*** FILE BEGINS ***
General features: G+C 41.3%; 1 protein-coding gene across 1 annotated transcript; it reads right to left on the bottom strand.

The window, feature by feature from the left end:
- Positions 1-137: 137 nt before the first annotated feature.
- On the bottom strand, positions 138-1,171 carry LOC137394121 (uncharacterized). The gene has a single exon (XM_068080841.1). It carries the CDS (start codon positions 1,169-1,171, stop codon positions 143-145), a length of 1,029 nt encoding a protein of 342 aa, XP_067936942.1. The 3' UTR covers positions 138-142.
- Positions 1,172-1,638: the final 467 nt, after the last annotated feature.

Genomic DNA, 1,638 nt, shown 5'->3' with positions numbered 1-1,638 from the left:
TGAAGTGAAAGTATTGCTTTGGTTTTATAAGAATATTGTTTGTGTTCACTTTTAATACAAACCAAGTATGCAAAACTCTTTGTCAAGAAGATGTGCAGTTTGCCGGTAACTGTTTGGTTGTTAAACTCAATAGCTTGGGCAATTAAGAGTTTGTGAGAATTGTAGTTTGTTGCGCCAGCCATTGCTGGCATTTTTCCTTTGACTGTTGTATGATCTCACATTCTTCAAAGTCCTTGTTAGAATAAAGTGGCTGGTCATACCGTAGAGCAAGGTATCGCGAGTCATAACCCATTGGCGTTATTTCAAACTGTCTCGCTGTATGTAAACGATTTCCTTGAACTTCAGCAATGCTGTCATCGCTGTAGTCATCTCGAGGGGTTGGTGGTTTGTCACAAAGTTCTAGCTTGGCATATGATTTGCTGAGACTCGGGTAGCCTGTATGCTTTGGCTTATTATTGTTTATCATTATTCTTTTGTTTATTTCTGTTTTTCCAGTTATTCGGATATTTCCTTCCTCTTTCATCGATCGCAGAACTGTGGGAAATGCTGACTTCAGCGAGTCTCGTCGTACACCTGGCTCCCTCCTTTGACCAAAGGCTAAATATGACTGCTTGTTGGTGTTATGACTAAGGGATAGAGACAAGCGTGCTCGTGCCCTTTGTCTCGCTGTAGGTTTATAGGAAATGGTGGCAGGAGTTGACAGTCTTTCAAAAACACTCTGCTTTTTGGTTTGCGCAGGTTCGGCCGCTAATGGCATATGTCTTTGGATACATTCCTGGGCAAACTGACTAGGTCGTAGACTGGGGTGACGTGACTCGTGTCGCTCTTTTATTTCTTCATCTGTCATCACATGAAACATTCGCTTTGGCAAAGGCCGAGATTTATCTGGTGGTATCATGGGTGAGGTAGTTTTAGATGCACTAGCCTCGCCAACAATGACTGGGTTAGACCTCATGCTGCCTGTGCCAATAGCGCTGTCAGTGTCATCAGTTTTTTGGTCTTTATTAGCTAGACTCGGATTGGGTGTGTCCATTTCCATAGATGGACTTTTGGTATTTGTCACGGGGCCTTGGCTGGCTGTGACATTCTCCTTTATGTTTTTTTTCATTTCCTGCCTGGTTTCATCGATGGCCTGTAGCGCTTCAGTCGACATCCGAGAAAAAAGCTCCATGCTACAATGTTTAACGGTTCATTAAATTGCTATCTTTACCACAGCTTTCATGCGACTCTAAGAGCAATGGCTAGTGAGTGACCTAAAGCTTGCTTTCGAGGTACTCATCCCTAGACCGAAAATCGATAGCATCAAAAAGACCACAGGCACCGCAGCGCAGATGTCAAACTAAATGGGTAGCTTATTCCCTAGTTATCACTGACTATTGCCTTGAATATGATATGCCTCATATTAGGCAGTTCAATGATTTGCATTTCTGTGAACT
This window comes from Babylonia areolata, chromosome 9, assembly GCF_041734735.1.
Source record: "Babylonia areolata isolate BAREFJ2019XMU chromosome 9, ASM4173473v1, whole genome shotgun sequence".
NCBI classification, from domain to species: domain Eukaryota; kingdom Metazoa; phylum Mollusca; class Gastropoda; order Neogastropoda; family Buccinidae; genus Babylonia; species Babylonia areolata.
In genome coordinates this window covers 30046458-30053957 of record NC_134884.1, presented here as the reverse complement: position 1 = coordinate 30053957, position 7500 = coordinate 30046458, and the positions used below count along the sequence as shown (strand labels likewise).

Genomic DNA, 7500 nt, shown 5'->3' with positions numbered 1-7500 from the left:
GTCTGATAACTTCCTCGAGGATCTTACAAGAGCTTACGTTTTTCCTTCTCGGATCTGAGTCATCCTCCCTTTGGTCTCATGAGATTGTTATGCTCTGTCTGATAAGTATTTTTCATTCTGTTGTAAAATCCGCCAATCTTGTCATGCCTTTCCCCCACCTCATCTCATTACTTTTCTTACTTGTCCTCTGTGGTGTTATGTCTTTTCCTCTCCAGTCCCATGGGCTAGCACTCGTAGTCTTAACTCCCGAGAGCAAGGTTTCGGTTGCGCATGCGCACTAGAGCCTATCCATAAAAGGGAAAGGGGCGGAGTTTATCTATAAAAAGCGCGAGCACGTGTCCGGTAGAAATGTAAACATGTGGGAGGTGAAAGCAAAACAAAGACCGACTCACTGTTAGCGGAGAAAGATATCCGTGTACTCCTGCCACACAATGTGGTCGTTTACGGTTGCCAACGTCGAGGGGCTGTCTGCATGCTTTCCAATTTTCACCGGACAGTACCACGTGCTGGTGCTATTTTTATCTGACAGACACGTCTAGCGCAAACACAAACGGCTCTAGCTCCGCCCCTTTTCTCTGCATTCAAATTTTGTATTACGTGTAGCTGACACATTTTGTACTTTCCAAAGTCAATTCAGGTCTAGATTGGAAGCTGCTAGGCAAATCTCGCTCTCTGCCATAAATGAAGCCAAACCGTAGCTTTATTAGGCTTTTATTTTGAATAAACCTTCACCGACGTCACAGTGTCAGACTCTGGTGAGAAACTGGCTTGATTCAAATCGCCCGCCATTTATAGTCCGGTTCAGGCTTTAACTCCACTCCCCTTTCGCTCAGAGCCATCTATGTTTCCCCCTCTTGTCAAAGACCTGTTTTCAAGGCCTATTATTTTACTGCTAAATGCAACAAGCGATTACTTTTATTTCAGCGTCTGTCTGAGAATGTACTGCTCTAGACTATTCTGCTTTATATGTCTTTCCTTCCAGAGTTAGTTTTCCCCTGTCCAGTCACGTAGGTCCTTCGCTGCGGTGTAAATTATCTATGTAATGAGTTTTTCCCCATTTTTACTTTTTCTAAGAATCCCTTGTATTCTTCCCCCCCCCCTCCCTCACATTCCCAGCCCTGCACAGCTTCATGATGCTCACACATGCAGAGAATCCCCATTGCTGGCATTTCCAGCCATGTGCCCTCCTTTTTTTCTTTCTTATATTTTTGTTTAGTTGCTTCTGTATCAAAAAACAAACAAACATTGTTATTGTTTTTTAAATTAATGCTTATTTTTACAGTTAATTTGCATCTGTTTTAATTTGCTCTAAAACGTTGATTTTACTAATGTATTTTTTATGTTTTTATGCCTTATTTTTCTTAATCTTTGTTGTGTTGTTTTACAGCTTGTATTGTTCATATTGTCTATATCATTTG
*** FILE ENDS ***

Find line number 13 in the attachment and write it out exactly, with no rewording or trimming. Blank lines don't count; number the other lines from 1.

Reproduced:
GTCTGATAACTTCCTCGAGGATCTTACAAGAGCTTACGTTTTTCCTTCTCGGATCTGAGTCATCCTCCCTTTGGTCTCATGAGATTGTTATGCTCTGTCTGATAAGTATTTTTCATTCTGTTGTAAAATCCGCCAATCTTGTCATGCCTTTCCCCCACCTCATCTCATTACTTTTCTTACTTGTCCTCTGTGGTGTTATGTCTTTTCCTCTCCAGTCCCATGGGCTAGCACTCGTAGTCTTAACTCCCGAGAGCAAGGTTTCGGTTGCGCATGCGCACTAGAGCCTATCCATAAAAGGGAAAGGGGCGGAGTTTATCTATAAAAAGCGCGAGCACGTGTCCGGTAGAAATGTAAACATGTGGGAGGTGAAAGCAAAACAAAGACCGACTCACTGTTAGCGGAGAAAGATATCCGTGTACTCCTGCCACACAATGTGGTCGTTTACGGTTGCCAACGTCGAGGGGCTGTCTGCATGCTTTCCAATTTTCACCGGACAGTACCACGTGCTGGTGCTATTTTTATCTGACAGACACGTCTAGCGCAAACACAAACGGCTCTAGCTCCGCCCCTTTTCTCTGCATTCAAATTTTGTATTACGTGTAGCTGACACATTTTGTACTTTCCAAAGTCAATTCAGGTCTAGATTGGAAGCTGCTAGGCAAATCTCGCTCTCTGCCATAAATGAAGCCAAACCGTAGCTTTATTAGGCTTTTATTTTGAATAAACCTTCACCGACGTCACAGTGTCAGACTCTGGTGAGAAACTGGCTTGATTCAAATCGCCCGCCATTTATAGTCCGGTTCAGGCTTTAACTCCACTCCCCTTTCGCTCAGAGCCATCTATGTTTCCCCCTCTTGTCAAAGACCTGTTTTCAAGGCCTATTATTTTACTGCTAAATGCAACAAGCGATTACTTTTATTTCAGCGTCTGTCTGAGAATGTACTGCTCTAGACTATTCTGCTTTATATGTCTTTCCTTCCAGAGTTAGTTTTCCCCTGTCCAGTCACGTAGGTCCTTCGCTGCGGTGTAAATTATCTATGTAATGAGTTTTTCCCCATTTTTACTTTTTCTAAGAATCCCTTGTATTCTTCCCCCCCCCCTCCCTCACATTCCCAGCCCTGCACAGCTTCATGATGCTCACACATGCAGAGAATCCCCATTGCTGGCATTTCCAGCCATGTGCCCTCCTTTTTTTCTTTCTTATATTTTTGTTTAGTTGCTTCTGTATCAAAAAACAAACAAACATTGTTATTGTTTTTTAAATTAATGCTTATTTTTACAGTTAATTTGCATCTGTTTTAATTTGCTCTAAAACGTTGATTTTACTAATGTATTTTTTATGTTTTTATGCCTTATTTTTCTTAATCTTTGTTGTGTTGTTTTACAGCTTGTATTGTTCATATTGTCTATATCATTTG